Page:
Voting: What you don’t know will hurt you

Your fear is not an excuse for a lack of trying

Over the last few years, the political climate has been an actualization of my nightmares. From Kanye West’s presidential candidacy to heads of state trading making nuclear war threats via Twitter, the last few years have felt like a cruel, cosmic joke. The longer you stay on any news channel, the more fragile the status of our future seems to get. As true as this is, and as scary as big, flashy headlines like “Trump Indicted,” “Insurrection” and “Fraudulent Election” appear, don’t let them dissuade you from engaging in politics. They’re just indicators that not only should we get out there and vote, but that we no longer have a choice.

In the midst of political confusion and calamity, even I, a political science major, have found myself questioning why we should vote. Time and time again, we’re told that every vote matters. We’re shown rare occurrences when one vote changes the outcome of an election, and these statistics are supposed to motivate us. Nonetheless, we don’t always get what we want: the people that we vote for don’t always win, and these statistics don’t change that fact.
This hopelessness is understandable, especially on a federal level. Like most things in life, though, when you fix the foundation the rest will follow. Putting effort into local elections will draw attention to efforts for change that are occurring right here in our own city. For example, San Antonio local elections are on May 6, and the ballot will include the races for mayor, city council and, most importantly, Proposition A.

Ron Nirenberg, our current mayor, has spoken out against the proposition. Besides moonlighting on Trinity’s campus and slinking through every SGA-sponsored event, I suppose Nirenberg also spends his time going back on his word. In a 2017 interview, when the issue was on the ballot, Nirenberg revealed his support for the cite-and-release policy, a facet of the proposition which reduces the punishment for low-level offenders. Now, he seems to have changed his mind.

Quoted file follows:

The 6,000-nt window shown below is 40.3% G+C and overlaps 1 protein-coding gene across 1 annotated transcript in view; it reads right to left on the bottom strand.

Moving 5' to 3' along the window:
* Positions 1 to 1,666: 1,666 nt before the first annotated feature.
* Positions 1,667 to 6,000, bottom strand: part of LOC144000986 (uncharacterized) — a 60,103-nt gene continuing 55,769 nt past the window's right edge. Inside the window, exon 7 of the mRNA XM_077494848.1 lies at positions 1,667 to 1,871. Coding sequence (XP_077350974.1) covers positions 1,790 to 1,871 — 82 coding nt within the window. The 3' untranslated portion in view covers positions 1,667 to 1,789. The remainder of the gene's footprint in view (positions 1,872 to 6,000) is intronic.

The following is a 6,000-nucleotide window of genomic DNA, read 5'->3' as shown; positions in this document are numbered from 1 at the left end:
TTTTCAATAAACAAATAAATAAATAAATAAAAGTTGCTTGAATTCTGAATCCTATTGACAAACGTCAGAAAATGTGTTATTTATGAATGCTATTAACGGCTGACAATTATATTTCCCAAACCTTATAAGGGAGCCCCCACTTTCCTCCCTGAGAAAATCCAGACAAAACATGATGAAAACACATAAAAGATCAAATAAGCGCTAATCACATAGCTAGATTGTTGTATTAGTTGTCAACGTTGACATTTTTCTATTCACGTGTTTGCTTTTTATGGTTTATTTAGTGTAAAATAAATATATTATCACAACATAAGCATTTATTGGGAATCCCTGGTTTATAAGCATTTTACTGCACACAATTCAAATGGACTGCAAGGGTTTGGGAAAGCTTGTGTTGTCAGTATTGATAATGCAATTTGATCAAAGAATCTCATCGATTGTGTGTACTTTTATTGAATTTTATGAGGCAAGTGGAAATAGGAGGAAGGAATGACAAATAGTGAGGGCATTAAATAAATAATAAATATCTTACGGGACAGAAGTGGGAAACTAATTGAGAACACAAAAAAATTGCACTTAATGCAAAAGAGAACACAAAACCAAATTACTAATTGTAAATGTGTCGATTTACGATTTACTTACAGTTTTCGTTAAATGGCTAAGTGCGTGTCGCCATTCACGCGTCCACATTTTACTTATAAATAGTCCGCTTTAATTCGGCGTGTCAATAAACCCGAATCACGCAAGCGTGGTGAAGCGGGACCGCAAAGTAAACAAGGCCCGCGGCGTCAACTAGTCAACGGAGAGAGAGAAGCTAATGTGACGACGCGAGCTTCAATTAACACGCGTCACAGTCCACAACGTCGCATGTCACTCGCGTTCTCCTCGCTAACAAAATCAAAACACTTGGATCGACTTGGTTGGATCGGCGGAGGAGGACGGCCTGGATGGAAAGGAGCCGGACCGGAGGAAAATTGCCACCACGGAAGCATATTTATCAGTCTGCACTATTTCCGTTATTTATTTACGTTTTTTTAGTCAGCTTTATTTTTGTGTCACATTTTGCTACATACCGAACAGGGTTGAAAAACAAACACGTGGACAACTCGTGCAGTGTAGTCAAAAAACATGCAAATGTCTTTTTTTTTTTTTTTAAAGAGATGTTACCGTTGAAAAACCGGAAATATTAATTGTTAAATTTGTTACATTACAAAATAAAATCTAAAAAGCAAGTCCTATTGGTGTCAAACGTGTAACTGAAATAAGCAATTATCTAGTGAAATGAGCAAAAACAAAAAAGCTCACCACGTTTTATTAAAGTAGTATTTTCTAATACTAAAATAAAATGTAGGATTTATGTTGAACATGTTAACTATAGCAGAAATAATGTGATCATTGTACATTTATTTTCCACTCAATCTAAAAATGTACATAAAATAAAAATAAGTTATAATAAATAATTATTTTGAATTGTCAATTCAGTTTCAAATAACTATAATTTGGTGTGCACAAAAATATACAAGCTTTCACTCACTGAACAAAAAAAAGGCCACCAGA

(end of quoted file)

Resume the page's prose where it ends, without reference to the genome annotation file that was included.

This isn’t the first time Nirenberg has been wishy-washy, as he frequently alters his beliefs to woo whoever he needs to, which seems like important information to know about the incumbent in the midst of his reelection campaign. He’s officially an independent, but is known for changing his appearance to be either conservative or liberal depending on which takes precedence amongst voters.

As students at Trinity University, we have an indisputable privilege in this city. We have the resources and support we need to be registered and informed voters who prioritize our futures. Though I understand we have academically rigorous curricula that occupy a lot of our time, our society has depreciated to the point where that’s not a valid argument to excuse your lack of voting. Yet, a lot of students are still hesitant and often discouraged when it comes to voting.

According to Madhu Sridhar, president of the League of Women Voters of the San Antonio Area (LWVSA), voter reluctance is a common phenomenon that our generation is afflicted with. LWVSA is a nonpartisan political organization that provides voter education.

“The younger generation … they are growing up in a [politically complex] environment … that just tries to make them more skeptical about the election process and the integrity of the election system,” Sridhar said.

A complex political arena can be disheartening and anxiety-inducing, or it can be motivating. With every crisis, abuse of power and ounce of blatant disrespect thrown in our faces, our governments push us away from being engaged citizens. Instead of letting these disparities bring you down or become excuses for your lack of trying, let them be a reason to do research and become aware of your surroundings. Don’t let illicit affairs, especially in local elections, slip through the cracks. Though it may be tedious, it is part of your responsibility as a citizen not to perpetuate the flaws within the American democracy you so often complain about.

“You cannot put democracy on autopilot … it is not a spectator’s sport, each one of us must participate to make a representative democracy work for all,” Sridhar said.

Pick up an LWVSA voter guide at the entrance of Coates Library, hop on a bus to the nearest polling station, browse VOTE411 and, most importantly, go be an informed voter.